"Pokemmon Battle Royale" Charizard
Name: Adam Hoppus
City/State: Minneapolis, MN
Born in “middle of nowhere” Texas and raised in “middle of nowhere” Iowa left a lot of room for imagination to run rampant. Amazed by all things artistic, Adam fell in love most with animation. Adam first received recognition by being accepted to the Connie Belin Center for Gifted Children at the age of 12. He began his professional career at age16 when he got a job at a small screen printing company in the art department. Adam attended Iowa State University majoring in Drawing/Painting, but left after 2 years to attend Minneapolis College of Art and Design as an Animation Major with a Minor in Illustration/Graphic Design.
After graduation he pursued animation, providing work for the film “Death Becomes Them” directed by Dan Lund (2003) shortly before the American 2D animation industry fell apart. Adam switched gears to pursue an internship at Target Corporation as a product designer. Eight years later, Adam is now a Senior Designer having worked in multiple areas of the company including Sporting Goods, Luggage, Toys, Stationery, Bedding and Accessories, Storage and Org., and Apparel. Adam has won multiple internal design awards, currently has 6 design/utility patents, and has helped establish many internal brands including Circo, Play Wonder, and Spritz. Adam also recently taught his first class at MCAD.
Adam has not actively pursued gallery work, but has been shown in “One Inch One Night Stand” (Aug. 2011), “Pokemon Battle Royal” (April 2012), “Night of the Exquisite Corpse” (Curator – August 2012), and the upcoming “Expletive Show” (Sept. 2012).
"Super Awesome Art Challenge" Teeth
Tell me about your work. What are you currently working on? How is it different from past projects?
Working in product design keeps me pumping out a steady stream of mom friendly, kid approved creations that don’t always allow for a lot of time for personal work. When I do sit down to do my own thing it’s usually more of a stream of consciousness than a “piece”. I just try to get out all of the completely bizarre things I can’t do at work. I sketch a lot, try new things with programs, pens, paints, and generally just try to keep my skills fresh. I usually work digital, but having recently taught a traditional medias class at MCAD I really reminded myself how much fun, and how important it is to work with my hands.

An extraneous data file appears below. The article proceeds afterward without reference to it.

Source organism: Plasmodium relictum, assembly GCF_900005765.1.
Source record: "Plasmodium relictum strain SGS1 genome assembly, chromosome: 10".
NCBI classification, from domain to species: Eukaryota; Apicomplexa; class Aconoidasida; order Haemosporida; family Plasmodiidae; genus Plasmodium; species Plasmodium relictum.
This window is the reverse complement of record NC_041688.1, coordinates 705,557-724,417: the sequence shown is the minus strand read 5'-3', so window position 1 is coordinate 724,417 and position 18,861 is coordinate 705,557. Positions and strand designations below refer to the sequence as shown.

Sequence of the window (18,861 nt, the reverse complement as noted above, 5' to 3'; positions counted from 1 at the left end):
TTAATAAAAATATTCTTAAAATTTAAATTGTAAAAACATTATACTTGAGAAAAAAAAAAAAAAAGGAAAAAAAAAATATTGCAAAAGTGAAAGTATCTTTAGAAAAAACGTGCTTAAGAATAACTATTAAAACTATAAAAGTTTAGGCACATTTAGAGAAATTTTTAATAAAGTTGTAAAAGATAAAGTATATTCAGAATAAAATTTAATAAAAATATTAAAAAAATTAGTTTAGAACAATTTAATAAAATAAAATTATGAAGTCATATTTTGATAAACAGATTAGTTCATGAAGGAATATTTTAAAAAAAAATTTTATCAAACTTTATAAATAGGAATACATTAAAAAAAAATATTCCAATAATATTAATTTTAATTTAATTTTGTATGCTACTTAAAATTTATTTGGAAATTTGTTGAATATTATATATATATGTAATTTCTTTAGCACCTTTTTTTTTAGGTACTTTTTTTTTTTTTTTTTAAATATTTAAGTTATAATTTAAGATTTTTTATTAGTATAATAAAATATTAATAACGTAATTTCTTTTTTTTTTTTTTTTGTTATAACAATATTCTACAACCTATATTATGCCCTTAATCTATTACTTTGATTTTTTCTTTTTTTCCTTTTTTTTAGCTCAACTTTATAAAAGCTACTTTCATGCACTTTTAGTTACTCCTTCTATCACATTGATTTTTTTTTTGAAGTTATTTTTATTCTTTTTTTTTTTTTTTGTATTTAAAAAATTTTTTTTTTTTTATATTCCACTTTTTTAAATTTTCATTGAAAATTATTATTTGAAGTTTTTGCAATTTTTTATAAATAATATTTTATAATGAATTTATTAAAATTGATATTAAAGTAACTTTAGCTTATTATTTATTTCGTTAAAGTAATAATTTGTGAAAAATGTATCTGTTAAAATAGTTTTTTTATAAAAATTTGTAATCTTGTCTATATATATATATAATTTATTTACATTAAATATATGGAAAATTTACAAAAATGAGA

I am notorious for starting massive personal projects and floundering halfway through. I think my brain gets tired and wants a new project before I finish the old one. Currently I have a personal project on my blog called “Weekend Monster”. I hate drawing cars, but I love drawing monsters. I gave myself the challenge of drawing a car and its monster owner every weekend for a year. Sadly I got to monster/car number 8 and stopped. I will pick it up again someday.
Most recently I’ve been doing more show work. I was in the “Pokemon Battle Royale” show in April, and am participating in and co-curating the “Night of the Exquisite Corpse” show August 17th 2012. It is a 50+ artist collaborative exquisite corpse style paper toy exhibit with the theme of the undead. I really enjoy paper craft/paper toys and also interacting with some of my favorite artists has made this show a blast to work on. However, after assembling 50+ paper toys, I may take a break from them for a while.
"Night of the Exquisite Corpse" Paper Toy print
Why did you become an artist?
I have been drawing, creating, imagining and playing for as long as I can remember. It’s an odd question that I think I can only answer by saying “It’s all I know how to be”. I, like most artists, don’t see the world the same way everyone else does. So the only way I could figure out how to communicate that vision was to become an artist. Drawing only the things I can imagine, telling the stories that came only from my head. I was definitely fueled by stuff like comics, cartoons, toys, and things like that, but on a much deeper level as a child I was amazed by the “magic”, the emotional experience that artists can create.